The Puerto Rico House of Representatives approved a bond restructuring bill Thursday night contingent on there being no cuts to government pensions.
On Monday, the Puerto Rico Oversight Board said it was willing to raise the threshold for pensions to be cut to $2,000 or more per month from its previous threshold of $1,500 or more a month.
While the House bill was originally introduced with this provision, on Thursday unions insisted that the bill require there be no cuts at all. Members of the Popular Democratic Party, which has a plurality of legislators in the House, introduced Bill 1003, but members of other parties drafted an amendment to require there be no pension cuts, said Lilliam Maldonado, spokesperson for Rep. Jesús Santa Rodriguez. It was added to the bill, which passed 33 to 14, with most of the votes in favor coming from PDP legislators.
The bill amendment says the debt restructuring transaction authorized in this law “is totally subjected and conditioned to the Oversight Board not approving any cut to the pensions of the retired employees of the government of Puerto Rico in the Plan of Adjustment or restructuring.”
The board has been negotiating with local government leaders for several weeks on terms of restructured bonds and Contingent Value Instruments that are part of the Plan of Adjustment.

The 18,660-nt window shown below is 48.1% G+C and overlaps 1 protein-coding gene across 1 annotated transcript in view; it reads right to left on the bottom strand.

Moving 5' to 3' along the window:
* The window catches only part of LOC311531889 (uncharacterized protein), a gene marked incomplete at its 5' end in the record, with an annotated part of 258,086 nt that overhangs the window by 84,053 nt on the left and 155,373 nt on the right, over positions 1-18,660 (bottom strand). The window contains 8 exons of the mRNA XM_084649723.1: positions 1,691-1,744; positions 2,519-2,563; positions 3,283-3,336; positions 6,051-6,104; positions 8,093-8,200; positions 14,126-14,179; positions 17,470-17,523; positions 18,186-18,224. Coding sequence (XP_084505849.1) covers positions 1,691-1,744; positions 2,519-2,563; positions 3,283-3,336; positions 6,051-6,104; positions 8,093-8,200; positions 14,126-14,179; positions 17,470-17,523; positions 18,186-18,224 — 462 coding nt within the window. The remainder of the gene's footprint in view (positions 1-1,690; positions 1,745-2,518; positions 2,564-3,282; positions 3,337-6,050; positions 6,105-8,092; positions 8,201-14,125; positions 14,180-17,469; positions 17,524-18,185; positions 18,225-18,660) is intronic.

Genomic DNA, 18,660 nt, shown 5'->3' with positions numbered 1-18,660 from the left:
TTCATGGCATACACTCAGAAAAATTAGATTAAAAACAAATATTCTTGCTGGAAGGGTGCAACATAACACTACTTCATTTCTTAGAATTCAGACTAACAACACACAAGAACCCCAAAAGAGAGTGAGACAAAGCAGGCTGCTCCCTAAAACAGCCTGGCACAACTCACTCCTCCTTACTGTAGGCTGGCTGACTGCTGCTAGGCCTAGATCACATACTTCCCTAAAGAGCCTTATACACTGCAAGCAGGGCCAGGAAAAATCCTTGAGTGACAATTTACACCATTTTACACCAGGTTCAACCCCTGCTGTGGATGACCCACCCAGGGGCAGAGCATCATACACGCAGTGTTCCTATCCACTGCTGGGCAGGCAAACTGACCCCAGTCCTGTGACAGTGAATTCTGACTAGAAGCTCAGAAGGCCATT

“That the legislation was signed at all is a good sign,” said Matt Fabian, Managing Partner with Municipal Market Advisors. “And so, it suggests we’re closer to a proper settlement before the end of the year.”
“I think this shows how the local government will treat pensions after the board is gone,” Fabian said.
While the board hoped originally to have the local government approval of bond restructuring terms by Oct. 4, the board is now hoping for approval by Oct. 18.
Despite the board’s announcement of concessions to win local government support for a debt deal, the president of the Puerto Rico Senate said Monday he wanted more.
The Senate is expected to act on the bill on Tuesday.
The board has said local legislative action on pensions is not needed for the debt restructuring. However, the bill as the House passed it would not support a Plan of Adjustment that the board has said it can support. The board is currently committed to presenting a plan with cuts to government pensions.
For the local government laws to go into effect, the board must deem them consistent with its fiscal plans, or it can revise its fiscal plans. It is possible the board will deem this bill, if it becomes law, to be inconsistent.
The board has said it has the legal right to restructure the debt without local government approval but acknowledged getting approval would avoid complications. Bondholders have also said they would prefer the new bonds have the local government’s formal approval.